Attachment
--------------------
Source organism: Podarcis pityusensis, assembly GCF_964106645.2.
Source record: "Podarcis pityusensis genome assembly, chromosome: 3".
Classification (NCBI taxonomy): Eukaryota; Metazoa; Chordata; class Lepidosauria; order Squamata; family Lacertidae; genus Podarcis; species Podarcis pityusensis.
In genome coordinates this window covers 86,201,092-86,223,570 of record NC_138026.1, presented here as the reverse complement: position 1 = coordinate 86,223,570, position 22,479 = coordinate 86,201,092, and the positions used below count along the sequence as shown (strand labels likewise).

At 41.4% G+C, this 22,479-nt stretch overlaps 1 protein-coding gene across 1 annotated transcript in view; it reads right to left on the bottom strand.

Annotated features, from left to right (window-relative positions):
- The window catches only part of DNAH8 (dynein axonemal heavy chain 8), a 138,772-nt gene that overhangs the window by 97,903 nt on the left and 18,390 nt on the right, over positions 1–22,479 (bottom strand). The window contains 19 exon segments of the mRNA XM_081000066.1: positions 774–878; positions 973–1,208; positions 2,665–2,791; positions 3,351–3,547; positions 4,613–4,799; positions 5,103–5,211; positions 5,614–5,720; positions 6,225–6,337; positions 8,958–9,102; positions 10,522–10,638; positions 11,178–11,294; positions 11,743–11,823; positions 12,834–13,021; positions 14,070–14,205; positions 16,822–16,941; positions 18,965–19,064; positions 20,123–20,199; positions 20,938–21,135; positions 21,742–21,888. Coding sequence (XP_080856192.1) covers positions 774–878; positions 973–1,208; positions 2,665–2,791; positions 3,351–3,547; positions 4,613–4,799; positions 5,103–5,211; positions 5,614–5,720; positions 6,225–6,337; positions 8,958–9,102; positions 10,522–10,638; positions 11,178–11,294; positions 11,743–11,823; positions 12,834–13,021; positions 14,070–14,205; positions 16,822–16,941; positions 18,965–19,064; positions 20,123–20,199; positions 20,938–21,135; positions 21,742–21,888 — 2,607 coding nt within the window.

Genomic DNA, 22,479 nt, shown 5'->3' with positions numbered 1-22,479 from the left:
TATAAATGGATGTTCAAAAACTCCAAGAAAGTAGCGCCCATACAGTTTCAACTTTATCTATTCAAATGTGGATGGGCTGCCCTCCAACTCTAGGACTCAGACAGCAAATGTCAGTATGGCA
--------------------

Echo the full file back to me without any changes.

Source organism: Podarcis pityusensis, assembly GCF_964106645.2.
Source record: "Podarcis pityusensis genome assembly, chromosome: 3".
Classification (NCBI taxonomy): Eukaryota; Metazoa; Chordata; class Lepidosauria; order Squamata; family Lacertidae; genus Podarcis; species Podarcis pityusensis.
In genome coordinates this window covers 86,201,092-86,223,570 of record NC_138026.1, presented here as the reverse complement: position 1 = coordinate 86,223,570, position 22,479 = coordinate 86,201,092, and the positions used below count along the sequence as shown (strand labels likewise).

At 41.4% G+C, this 22,479-nt stretch overlaps 1 protein-coding gene across 1 annotated transcript in view; it reads right to left on the bottom strand.

Annotated features, from left to right (window-relative positions):
- The window catches only part of DNAH8 (dynein axonemal heavy chain 8), a 138,772-nt gene that overhangs the window by 97,903 nt on the left and 18,390 nt on the right, over positions 1–22,479 (bottom strand). The window contains 19 exon segments of the mRNA XM_081000066.1: positions 774–878; positions 973–1,208; positions 2,665–2,791; positions 3,351–3,547; positions 4,613–4,799; positions 5,103–5,211; positions 5,614–5,720; positions 6,225–6,337; positions 8,958–9,102; positions 10,522–10,638; positions 11,178–11,294; positions 11,743–11,823; positions 12,834–13,021; positions 14,070–14,205; positions 16,822–16,941; positions 18,965–19,064; positions 20,123–20,199; positions 20,938–21,135; positions 21,742–21,888. Coding sequence (XP_080856192.1) covers positions 774–878; positions 973–1,208; positions 2,665–2,791; positions 3,351–3,547; positions 4,613–4,799; positions 5,103–5,211; positions 5,614–5,720; positions 6,225–6,337; positions 8,958–9,102; positions 10,522–10,638; positions 11,178–11,294; positions 11,743–11,823; positions 12,834–13,021; positions 14,070–14,205; positions 16,822–16,941; positions 18,965–19,064; positions 20,123–20,199; positions 20,938–21,135; positions 21,742–21,888 — 2,607 coding nt within the window.

Genomic DNA, 22,479 nt, shown 5'->3' with positions numbered 1-22,479 from the left:
TATAAATGGATGTTCAAAAACTCCAAGAAAGTAGCGCCCATACAGTTTCAACTTTATCTATTCAAATGTGGATGGGCTGCCCTCCAACTCTAGGACTCAGACAGCAAATGTCAGTATGGCA